The home run ball returns to Omaha, for now - FOX 8 WVUE New Orleans News, Weather, Sports, Social

The home run ball returns to Omaha, for now

Greg Deichmann arrives in Omaha with the Tigers. (Fox 8 Photo, Chris Hagan) Greg Deichmann arrives in Omaha with the Tigers. (Fox 8 Photo, Chris Hagan)
OMAHA, NE (WVUE) -

At 21 home runs and counting, this year’s College World Series has been a welcomed sight for fans, players and coaches who weren’t happy with the dimensions of TD Ameritrade Park and the type of baseball it produces.

“I think it’s good,” says senior shortstop Kramer Robertson. “I think yesterday you saw what a momentum swing it gave us when Mike (Papierski) hit his first home run. It gave us some breathing room. It can change a game quickly.”

Of course, it’s LSU leading the way in that category with seven of the 21 shots over the fence. 

“I’m happy to see more home runs being hit,” says LSU head coach Paul Mainieri. “I think the game’s a little more interesting and a little more fun to watch. It’s certainly more fun to manage.”

But when it comes to why the balls are jumping out of TD Ameritrade Park this year, there are a number of factors. It’s the adjustments made over the years by coaches, players getting used to the BBCOR bats and the elements, which are out of everyone’s control.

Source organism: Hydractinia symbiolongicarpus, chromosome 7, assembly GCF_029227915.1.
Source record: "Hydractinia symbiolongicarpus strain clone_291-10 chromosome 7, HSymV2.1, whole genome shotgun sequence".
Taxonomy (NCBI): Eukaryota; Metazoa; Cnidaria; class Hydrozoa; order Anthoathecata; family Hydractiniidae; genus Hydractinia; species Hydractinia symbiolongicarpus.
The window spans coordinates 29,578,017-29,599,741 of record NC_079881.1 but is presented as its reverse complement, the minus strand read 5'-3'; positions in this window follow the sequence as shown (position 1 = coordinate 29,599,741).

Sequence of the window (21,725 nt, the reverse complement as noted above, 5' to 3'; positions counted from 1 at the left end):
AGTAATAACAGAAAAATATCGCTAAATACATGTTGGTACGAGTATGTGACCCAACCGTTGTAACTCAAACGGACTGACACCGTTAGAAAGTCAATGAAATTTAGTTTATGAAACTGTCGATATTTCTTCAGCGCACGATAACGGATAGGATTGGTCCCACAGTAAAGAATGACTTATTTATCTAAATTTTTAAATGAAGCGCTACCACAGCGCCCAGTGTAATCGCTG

“The wind’s been blowing out 18 to 20 miles per hour every game,” says Florida head coach Kevin O’Sullivan. “I think that’s aided and helped.”

“The wind has allowed the park to play fair,” says Mainieri. “I don’t think cheap home runs are being hit. I think balls that are hit well are being helped a little bit.”

Believe it or not, it also helps that pitcher’s are improving along with the hitters.

“Pitchers are throwing harder,” says O’Sullivan. “They’re supplying more power from that side of it. I think the hitters are better. I think it’s the combination of a ton of things.”

But no matter the reason, the Tigers know that as much as the home run can work for you, it can also work against you. All it takes is one at-bat to change everything.

“We have to be aware of that and know that the ball’s flying this year and more here than it ever has before,” says Robertson. “So no lead is safe. And if you’re behind on offense, know that you can change the game with one swing of the bat.”

If the wind keeps up, look for a few more long balls in the championship series. But that will be easier said than done against Florida’s pitching staff.

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